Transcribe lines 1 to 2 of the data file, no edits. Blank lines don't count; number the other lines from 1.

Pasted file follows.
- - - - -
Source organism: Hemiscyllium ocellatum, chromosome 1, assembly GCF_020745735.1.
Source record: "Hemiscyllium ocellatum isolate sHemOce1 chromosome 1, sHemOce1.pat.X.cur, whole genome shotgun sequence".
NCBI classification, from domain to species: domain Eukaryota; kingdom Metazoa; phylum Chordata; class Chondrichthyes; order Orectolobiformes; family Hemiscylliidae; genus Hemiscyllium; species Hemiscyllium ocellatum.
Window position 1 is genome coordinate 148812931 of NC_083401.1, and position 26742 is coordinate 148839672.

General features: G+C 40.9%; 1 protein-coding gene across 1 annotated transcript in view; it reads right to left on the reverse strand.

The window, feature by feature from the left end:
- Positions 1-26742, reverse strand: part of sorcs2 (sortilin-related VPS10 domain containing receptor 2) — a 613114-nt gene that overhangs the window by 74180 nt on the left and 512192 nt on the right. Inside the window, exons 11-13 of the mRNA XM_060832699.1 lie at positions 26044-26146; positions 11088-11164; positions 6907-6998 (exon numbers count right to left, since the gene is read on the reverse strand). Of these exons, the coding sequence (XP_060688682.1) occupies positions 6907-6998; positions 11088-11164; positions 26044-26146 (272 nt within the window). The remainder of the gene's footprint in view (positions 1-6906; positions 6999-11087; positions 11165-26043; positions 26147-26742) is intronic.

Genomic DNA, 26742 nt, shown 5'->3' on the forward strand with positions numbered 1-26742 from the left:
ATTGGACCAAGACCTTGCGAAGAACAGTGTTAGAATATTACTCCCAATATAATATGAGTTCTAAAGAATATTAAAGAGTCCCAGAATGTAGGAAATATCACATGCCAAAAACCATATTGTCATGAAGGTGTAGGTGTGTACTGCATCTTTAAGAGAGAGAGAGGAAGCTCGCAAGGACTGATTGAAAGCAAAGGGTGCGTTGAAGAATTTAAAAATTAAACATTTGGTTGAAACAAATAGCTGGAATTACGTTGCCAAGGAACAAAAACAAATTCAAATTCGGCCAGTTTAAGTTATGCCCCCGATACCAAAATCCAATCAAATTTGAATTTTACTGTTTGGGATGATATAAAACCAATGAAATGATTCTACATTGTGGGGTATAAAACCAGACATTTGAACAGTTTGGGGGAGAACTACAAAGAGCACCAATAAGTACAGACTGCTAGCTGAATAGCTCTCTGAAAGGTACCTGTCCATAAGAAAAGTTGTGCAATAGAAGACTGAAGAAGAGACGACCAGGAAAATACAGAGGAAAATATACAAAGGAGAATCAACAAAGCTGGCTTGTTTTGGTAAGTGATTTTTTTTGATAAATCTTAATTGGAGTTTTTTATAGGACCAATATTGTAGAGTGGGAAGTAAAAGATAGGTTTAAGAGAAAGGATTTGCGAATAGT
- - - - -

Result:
Source organism: Hemiscyllium ocellatum, chromosome 1, assembly GCF_020745735.1.
Source record: "Hemiscyllium ocellatum isolate sHemOce1 chromosome 1, sHemOce1.pat.X.cur, whole genome shotgun sequence".